Governments have a patchy record when it comes to getting involved in the car industry. There have been a couple of successful bailouts of Chrysler (the recent one and another at the beginning of the 1980s) by the US government, which saw the car maker recover and pay back its state loans ahead of time.
Britain, by contrast, has an appalling record, from the ill-fated creation of British Leyland to using state subsidies to insist on car factories being built in unemployment blackspots, with predictably disastrous results. Much the same happened in Italy, when the government insisted state-owned Alfa Romeo build a new factory in the impoverished south of the country.
Even, in the last couple of years, when Jaguar Land Rover went to the government for a loan during the credit crunch, ministers insisted on having a say on future strategy. JLR, wisely, turned them down.So, with such a poor record of intervention, I was amazed to read reports that the French government has insisted that Renault boss Carlos Ghosn ensures that Renault makes the development of new upmarket models a ‘priority’.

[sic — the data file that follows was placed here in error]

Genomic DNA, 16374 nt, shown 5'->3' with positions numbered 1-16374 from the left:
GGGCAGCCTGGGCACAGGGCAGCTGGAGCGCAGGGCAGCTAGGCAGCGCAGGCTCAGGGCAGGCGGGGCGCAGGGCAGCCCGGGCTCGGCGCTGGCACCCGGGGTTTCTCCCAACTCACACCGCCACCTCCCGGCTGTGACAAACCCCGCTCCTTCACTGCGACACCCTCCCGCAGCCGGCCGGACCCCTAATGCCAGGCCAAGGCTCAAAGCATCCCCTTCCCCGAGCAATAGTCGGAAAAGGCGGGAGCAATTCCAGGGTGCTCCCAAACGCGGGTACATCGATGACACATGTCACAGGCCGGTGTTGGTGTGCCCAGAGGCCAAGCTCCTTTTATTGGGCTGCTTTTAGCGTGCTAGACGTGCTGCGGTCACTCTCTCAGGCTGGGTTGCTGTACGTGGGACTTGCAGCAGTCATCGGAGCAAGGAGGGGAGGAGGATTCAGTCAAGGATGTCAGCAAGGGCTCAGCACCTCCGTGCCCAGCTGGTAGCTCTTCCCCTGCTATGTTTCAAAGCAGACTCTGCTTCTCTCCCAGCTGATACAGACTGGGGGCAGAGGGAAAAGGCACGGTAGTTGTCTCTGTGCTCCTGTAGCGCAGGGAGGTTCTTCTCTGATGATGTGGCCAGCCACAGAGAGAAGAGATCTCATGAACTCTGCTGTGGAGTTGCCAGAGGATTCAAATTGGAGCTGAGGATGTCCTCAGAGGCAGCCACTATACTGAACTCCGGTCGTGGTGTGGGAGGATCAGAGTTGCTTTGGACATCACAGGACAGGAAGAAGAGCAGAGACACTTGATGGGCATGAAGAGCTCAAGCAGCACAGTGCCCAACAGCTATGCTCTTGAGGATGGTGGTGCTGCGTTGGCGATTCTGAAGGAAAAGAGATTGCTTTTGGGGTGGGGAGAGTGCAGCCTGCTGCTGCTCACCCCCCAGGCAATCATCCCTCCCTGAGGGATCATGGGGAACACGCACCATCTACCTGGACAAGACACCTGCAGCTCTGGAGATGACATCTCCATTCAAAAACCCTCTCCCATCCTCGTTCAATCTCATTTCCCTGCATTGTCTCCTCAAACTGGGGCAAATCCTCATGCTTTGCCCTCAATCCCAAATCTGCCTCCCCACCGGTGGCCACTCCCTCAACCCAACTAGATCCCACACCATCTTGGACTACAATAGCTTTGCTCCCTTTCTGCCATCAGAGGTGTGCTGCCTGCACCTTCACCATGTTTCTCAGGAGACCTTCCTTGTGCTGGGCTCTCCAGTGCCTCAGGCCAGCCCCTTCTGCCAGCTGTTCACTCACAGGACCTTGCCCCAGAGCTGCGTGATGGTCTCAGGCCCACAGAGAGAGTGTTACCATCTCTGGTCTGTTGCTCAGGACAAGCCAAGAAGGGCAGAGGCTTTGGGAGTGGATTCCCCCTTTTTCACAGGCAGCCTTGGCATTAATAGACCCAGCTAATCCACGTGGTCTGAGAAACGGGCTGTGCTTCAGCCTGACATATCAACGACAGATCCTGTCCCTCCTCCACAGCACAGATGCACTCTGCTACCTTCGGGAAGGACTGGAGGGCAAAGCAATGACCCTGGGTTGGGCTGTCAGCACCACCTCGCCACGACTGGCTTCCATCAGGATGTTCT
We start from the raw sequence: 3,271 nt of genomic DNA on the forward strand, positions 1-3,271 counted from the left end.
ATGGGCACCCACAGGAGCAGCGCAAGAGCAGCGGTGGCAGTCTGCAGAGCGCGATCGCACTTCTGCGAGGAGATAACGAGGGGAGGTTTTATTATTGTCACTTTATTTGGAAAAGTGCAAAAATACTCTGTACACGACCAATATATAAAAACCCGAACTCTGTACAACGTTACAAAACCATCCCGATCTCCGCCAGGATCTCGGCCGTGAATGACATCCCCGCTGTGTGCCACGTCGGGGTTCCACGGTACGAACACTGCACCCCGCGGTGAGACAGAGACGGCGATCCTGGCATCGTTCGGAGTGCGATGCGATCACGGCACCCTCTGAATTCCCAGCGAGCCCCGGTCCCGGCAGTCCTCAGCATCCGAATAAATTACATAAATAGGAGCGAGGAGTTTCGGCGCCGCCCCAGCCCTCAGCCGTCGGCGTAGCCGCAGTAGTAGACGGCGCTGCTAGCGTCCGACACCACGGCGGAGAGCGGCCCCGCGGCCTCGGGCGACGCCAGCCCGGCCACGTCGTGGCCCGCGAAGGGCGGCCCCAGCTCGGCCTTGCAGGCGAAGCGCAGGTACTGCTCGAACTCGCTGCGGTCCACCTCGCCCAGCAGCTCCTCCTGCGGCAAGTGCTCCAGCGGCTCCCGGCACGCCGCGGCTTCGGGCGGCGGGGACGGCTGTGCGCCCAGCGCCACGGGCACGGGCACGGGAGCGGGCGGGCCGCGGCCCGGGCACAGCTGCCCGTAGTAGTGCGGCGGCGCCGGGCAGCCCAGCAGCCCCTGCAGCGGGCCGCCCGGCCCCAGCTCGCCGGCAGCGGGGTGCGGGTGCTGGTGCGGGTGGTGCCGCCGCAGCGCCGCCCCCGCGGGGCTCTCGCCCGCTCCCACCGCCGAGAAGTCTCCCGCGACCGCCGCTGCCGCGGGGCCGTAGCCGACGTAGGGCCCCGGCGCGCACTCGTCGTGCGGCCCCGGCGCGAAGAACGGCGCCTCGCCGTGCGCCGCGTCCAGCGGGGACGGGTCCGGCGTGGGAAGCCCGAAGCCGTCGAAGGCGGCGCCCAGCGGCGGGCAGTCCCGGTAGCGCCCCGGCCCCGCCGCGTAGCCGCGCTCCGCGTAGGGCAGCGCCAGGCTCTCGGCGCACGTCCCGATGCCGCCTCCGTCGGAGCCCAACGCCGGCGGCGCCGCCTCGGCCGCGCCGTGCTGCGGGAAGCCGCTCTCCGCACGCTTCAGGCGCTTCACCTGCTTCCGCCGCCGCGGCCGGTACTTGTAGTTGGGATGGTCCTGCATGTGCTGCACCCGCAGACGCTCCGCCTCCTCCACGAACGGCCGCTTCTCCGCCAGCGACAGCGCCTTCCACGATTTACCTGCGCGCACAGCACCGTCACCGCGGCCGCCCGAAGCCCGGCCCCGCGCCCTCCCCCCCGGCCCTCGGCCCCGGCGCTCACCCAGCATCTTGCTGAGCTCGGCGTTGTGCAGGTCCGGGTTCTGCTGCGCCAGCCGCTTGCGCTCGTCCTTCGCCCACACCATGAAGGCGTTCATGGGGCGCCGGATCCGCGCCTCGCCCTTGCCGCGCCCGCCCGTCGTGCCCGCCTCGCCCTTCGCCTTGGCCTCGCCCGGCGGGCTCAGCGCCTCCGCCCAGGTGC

Admittedly, the French government still has a 15 per cent stake in the car maker, but reports suggest that ministers have used Ghosn’s recent managerial disaster to force Renault into making concrete plans for the replacement of the Laguna and Espace and perhaps even the Vel Satis.